At least eight people were killed when a car bomb rammed into one of Mogadishu's top hotels Wednesday and a second vehicle exploded as the wounded were being treated.
There was no immediate claim of responsibility but the attack, which also appeared to involve a commando of gunmen, bore all the hallmarks of Somalia's Al Qaeda-linked Shebab group.
"A booby-trapped car exploded against hotel Jazeera," near a United Nations complex, police officer Muhidin Ahmed told AFP. "It appears to be a suicide attack."
He was not immediately able to provide an accurate casualty toll for the first blast, but a witness spoke of at least five dead.
The second car bomb ripped through the blast scene as ambulances rushed in and Somali soldiers were helping the wounded.
"Another car loaded with explosives went off as security forces were trying to assist victims," police officer Mohamed Warsame said.
"I counted eight bodies, most of them soldiers," said witness Abdikarim Hassan.
The Jazeera hotel, near the international airport, is one of the seaside capital's most upmarket and its clientele includes Somali politicians and visiting foreign officials.
Eyewitnesses also reported an intense exchange of gunfire between assailants and security officers between the back-to-back blasts.
The attack was similar to others carried out by the Shebab in Mogadishu, with a first car bomb smashing through the well-guarded gates of a target to let in a suicide commando and sometimes another explosives-laden vehicle.
The Shebab claimed responsibility for a spectacular September onslaught on an upscale shopping mall in Nairobi that left at least 67 people dead.
The group said at the time the attack was retaliation for Kenya's military involvement in Somalia.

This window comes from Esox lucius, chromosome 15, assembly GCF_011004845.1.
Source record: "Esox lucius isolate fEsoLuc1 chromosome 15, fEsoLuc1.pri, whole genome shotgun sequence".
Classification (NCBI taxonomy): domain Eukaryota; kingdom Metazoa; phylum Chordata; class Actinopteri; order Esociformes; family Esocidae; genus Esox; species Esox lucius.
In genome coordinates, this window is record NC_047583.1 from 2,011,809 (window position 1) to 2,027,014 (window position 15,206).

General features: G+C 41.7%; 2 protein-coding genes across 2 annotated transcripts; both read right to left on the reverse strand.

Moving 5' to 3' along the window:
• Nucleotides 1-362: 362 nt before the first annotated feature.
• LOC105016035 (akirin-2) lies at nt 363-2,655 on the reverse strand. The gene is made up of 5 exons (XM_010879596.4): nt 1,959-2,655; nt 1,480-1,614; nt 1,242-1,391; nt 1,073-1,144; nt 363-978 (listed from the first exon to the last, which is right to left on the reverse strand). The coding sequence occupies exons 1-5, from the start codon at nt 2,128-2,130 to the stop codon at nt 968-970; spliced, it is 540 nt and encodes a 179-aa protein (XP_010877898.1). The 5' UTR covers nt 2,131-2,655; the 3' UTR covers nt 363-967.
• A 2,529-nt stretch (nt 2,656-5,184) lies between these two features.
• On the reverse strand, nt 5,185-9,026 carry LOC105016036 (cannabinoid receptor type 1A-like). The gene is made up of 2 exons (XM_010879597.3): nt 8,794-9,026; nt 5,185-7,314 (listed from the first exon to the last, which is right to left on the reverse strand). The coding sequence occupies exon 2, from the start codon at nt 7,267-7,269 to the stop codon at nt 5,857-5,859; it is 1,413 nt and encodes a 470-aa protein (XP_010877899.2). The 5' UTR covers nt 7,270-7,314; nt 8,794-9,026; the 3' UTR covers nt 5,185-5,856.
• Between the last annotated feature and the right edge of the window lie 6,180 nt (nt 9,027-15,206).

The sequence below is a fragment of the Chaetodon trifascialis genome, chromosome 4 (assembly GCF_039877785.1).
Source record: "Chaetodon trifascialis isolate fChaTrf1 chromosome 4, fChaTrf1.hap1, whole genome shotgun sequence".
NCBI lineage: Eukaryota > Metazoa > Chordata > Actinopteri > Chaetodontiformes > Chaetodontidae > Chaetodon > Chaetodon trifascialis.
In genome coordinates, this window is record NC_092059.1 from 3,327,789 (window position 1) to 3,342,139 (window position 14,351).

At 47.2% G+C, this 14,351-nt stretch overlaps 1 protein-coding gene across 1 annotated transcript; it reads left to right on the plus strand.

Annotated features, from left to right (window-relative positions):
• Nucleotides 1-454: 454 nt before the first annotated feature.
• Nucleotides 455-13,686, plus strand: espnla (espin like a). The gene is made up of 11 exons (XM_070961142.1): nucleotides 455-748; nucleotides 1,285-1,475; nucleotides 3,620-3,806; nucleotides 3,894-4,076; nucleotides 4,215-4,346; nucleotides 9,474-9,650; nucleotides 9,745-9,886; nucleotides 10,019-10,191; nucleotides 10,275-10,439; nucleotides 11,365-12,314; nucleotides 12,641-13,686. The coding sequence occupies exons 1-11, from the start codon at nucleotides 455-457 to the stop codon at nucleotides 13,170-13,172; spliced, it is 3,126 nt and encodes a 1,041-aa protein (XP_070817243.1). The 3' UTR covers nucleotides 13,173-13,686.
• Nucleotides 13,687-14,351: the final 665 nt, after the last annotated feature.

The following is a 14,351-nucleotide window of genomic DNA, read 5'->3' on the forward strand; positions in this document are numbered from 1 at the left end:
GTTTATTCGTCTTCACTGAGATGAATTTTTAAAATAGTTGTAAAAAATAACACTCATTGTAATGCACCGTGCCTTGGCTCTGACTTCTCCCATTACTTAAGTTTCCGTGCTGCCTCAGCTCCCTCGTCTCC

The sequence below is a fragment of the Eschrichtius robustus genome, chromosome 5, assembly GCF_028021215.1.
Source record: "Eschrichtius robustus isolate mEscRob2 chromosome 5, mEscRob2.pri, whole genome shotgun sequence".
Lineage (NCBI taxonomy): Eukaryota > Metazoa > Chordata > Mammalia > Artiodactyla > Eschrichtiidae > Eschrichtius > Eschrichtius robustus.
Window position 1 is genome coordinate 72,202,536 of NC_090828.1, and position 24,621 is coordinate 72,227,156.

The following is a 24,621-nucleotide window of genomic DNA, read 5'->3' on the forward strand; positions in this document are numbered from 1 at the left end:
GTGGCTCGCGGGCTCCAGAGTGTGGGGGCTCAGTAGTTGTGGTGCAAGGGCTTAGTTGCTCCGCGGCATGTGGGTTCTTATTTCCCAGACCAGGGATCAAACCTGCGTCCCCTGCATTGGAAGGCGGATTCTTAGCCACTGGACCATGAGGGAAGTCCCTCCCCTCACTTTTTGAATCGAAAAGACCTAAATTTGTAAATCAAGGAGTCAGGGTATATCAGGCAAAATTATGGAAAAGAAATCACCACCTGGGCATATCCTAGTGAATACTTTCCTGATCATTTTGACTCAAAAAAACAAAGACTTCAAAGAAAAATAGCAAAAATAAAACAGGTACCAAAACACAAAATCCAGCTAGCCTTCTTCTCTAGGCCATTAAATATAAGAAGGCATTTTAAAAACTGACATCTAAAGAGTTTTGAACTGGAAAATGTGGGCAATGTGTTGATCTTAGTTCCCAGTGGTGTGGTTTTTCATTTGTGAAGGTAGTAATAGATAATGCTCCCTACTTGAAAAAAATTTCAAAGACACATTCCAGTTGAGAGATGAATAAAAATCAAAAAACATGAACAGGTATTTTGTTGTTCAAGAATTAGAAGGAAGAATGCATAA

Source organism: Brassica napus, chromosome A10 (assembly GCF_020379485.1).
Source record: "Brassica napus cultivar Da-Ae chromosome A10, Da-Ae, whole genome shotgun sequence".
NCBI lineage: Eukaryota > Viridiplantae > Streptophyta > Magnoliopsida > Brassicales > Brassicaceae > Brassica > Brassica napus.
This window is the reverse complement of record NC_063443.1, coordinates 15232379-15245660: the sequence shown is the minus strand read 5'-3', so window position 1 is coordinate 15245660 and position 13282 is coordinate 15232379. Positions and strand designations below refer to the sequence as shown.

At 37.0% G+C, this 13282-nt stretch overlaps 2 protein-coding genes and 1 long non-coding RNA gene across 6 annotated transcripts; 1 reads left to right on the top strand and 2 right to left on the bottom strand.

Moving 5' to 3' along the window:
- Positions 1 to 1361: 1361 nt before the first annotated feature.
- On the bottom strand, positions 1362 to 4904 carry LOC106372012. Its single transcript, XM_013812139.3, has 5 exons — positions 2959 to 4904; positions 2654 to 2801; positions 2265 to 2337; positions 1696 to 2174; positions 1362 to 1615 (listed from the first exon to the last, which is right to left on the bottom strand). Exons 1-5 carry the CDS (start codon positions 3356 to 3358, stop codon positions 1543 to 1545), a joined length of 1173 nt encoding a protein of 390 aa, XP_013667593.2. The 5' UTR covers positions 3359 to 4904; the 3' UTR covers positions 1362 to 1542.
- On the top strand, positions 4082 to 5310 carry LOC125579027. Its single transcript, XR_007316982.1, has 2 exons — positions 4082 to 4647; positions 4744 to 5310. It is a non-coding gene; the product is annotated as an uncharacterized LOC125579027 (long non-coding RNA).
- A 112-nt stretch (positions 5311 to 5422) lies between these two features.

The Shebab once controlled most of southern and central Somalia but withdrew from fixed positions in Mogadishu two years ago.
African Union troops -- including large contingents from Uganda, Kenya and Burundi -- have since recaptured every major insurgent bastion and tried to prop up Somalia's fledgling government forces.
But a string of devastating Shebab attacks against foreign and government targets have shattered hopes of a rebirth for the war-ravaged capital and demonstrated that the Islamist outfit's disruptive power was undiminished.
The group, which has become a magnet for foreign jihadists, has carried out an average of one "complex attack" every six or eight weeks over the past year.
In 2013, devastating attacks were carried out in Mogadishu against the main courthouse, a UN compound, Turkish interests and an ambush also targeted the president's convoy.
Shebab insurgents also fought off a hostage-rescue attempt by French commandos a year ago.
The latest major attack came in mid-November in the central town of Beledweyne when a suicide car bomber blasted open a police compound before commandos entered and sprayed gunfire, killing 16.